Objectives of HR Audit
Objectives of HR audit are as follows:
1) To propose appropriate strategies and corrective action, in case of performance and efficiency gaps.
2) To measure the HR department’s record of compliance with the statutory provisions regarding hiring. compensation, safety and health, dispute settlement, etc.
3) To identify the degree of efficiency in the performance of the HR department in implementing the HR policies and practices of the organisation and assess the general environment prevailing in the HR department.
4) To have an improved control and check on all internal operations of the organisation.
5) To determine whether the HR functions are performed according to the established practice and disciplinary procedure of an organisation.
6) To provide feedback to the employees about the areas of good performance and areas where improvements are required.
7) To discover the areas where saving costs could be achieved in HR activities like recruitment, development, retention, and employee separation of human resources.
8) To determine the HR areas and functions which require further research and development.
9) To create a sense of accountability and discipline among the employees by investigating their past actions periodically.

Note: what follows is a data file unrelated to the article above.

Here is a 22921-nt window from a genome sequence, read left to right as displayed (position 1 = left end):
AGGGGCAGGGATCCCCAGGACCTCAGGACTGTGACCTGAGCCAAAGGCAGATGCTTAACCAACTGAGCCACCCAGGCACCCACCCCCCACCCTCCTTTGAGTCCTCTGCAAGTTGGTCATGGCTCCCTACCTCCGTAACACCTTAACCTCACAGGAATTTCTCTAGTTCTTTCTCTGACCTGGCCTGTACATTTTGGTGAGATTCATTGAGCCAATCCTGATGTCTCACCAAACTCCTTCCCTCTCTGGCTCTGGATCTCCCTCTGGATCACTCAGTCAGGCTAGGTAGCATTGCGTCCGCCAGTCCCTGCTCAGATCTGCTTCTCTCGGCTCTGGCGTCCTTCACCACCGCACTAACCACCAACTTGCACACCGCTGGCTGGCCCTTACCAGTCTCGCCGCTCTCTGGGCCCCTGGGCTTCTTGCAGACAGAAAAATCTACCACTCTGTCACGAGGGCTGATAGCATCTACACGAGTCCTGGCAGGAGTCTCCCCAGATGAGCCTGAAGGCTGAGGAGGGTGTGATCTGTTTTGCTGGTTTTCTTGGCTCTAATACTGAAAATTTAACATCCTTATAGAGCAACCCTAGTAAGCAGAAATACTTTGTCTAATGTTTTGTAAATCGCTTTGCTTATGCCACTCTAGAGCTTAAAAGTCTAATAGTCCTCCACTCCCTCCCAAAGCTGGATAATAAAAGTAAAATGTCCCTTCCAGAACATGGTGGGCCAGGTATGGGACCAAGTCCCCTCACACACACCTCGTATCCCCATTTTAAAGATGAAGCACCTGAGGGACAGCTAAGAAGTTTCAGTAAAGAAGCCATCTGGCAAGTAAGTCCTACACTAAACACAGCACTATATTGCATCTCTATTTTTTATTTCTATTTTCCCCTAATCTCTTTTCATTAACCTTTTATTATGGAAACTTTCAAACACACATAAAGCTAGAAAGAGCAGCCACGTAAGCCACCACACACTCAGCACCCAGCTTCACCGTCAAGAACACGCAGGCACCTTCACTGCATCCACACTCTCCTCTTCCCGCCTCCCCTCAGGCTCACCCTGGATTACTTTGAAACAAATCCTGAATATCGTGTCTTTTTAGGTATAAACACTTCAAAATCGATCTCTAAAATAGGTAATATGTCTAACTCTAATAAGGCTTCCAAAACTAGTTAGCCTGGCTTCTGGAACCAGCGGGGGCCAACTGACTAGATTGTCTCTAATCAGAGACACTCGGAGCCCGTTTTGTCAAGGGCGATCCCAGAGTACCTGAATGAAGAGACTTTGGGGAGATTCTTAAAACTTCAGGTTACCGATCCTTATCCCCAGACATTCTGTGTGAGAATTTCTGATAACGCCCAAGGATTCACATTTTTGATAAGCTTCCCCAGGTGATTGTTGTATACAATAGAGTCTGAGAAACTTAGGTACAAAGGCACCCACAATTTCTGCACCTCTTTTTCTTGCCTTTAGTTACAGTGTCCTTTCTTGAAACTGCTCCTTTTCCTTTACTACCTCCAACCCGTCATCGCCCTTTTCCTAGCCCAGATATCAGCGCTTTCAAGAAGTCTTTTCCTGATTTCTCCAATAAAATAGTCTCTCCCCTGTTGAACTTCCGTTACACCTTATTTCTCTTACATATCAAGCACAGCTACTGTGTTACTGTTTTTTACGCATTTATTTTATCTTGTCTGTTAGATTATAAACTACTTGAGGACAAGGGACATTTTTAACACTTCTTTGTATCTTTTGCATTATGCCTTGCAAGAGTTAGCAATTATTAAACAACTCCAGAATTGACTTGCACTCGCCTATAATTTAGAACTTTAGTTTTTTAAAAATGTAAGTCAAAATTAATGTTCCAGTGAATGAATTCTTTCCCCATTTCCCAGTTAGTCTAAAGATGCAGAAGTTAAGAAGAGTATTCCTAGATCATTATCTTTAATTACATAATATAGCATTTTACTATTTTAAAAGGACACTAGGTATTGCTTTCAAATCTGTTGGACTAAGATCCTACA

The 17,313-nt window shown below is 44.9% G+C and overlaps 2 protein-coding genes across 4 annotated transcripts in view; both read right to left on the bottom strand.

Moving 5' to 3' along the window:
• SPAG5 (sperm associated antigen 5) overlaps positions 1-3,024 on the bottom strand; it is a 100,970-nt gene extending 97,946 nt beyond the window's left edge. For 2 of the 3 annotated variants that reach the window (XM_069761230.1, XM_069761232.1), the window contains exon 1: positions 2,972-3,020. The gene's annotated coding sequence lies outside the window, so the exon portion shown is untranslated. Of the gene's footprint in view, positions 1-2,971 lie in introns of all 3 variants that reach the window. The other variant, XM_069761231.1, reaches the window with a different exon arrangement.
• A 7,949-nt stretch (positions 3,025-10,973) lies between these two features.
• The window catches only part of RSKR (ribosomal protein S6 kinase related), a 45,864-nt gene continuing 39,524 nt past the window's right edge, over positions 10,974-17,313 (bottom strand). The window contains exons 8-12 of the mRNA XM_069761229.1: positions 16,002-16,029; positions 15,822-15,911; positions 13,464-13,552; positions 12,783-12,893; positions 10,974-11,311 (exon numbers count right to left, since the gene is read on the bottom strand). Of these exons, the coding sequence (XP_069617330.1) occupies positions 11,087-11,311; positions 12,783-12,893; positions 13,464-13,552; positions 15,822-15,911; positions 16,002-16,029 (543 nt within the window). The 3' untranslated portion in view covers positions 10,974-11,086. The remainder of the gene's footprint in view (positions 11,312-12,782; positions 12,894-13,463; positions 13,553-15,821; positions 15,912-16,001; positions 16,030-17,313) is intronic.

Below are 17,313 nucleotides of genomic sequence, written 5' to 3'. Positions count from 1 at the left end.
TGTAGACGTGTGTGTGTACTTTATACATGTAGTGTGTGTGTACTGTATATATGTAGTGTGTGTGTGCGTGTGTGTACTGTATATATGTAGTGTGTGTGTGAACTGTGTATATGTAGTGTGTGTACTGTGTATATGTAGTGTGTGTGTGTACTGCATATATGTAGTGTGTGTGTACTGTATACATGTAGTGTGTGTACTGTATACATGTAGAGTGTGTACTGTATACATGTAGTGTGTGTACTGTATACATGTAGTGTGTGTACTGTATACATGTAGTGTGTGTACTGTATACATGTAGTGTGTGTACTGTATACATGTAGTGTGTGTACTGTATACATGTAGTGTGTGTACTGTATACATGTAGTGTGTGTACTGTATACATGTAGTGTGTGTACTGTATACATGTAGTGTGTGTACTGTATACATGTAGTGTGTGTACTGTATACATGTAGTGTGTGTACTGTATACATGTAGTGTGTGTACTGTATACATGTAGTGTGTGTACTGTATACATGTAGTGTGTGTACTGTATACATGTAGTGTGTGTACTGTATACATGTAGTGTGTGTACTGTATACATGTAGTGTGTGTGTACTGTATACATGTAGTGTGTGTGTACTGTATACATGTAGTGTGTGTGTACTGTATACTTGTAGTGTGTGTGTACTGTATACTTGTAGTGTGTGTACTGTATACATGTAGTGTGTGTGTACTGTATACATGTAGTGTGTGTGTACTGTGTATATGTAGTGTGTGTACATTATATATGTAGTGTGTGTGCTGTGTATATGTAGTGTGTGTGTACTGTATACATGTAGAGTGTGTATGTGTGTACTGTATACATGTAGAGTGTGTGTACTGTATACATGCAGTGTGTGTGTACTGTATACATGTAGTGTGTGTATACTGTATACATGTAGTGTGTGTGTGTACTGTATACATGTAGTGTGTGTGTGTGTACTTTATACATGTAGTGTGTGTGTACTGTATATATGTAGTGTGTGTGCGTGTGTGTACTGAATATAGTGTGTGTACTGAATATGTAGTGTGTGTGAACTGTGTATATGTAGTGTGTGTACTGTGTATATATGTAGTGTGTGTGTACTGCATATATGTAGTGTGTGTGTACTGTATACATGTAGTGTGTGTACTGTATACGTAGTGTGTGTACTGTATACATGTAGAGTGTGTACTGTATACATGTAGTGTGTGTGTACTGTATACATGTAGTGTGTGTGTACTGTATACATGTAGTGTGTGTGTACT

10) To prepare the organisation for countering the possible legal actions from the aggrieved employees effectively.
11) To convert HR management from an abstract concept into a measurable and quantifiable activity.
12) To recognise the good work done by the HR people and reward them appropriately.
Types of HR Audit
An HR audit can be of the following types:
i) Best Practices Audit: In this audit, an organisation compares its HR practices to those of “best practices” companies.
ii) Strategic Audit: In this audit, an organisation checks whether its HR practices help achieve organisational strategic goals by fostering the required employee behaviours.
iii) Function-Specific Audit: Audits here concentrate on one or more specific human resource management areas, such as compensation, training, and development.
iv) Compliance Audit: A compliance audit focuses on how well the organisation is complying with the relevant laws and regulations.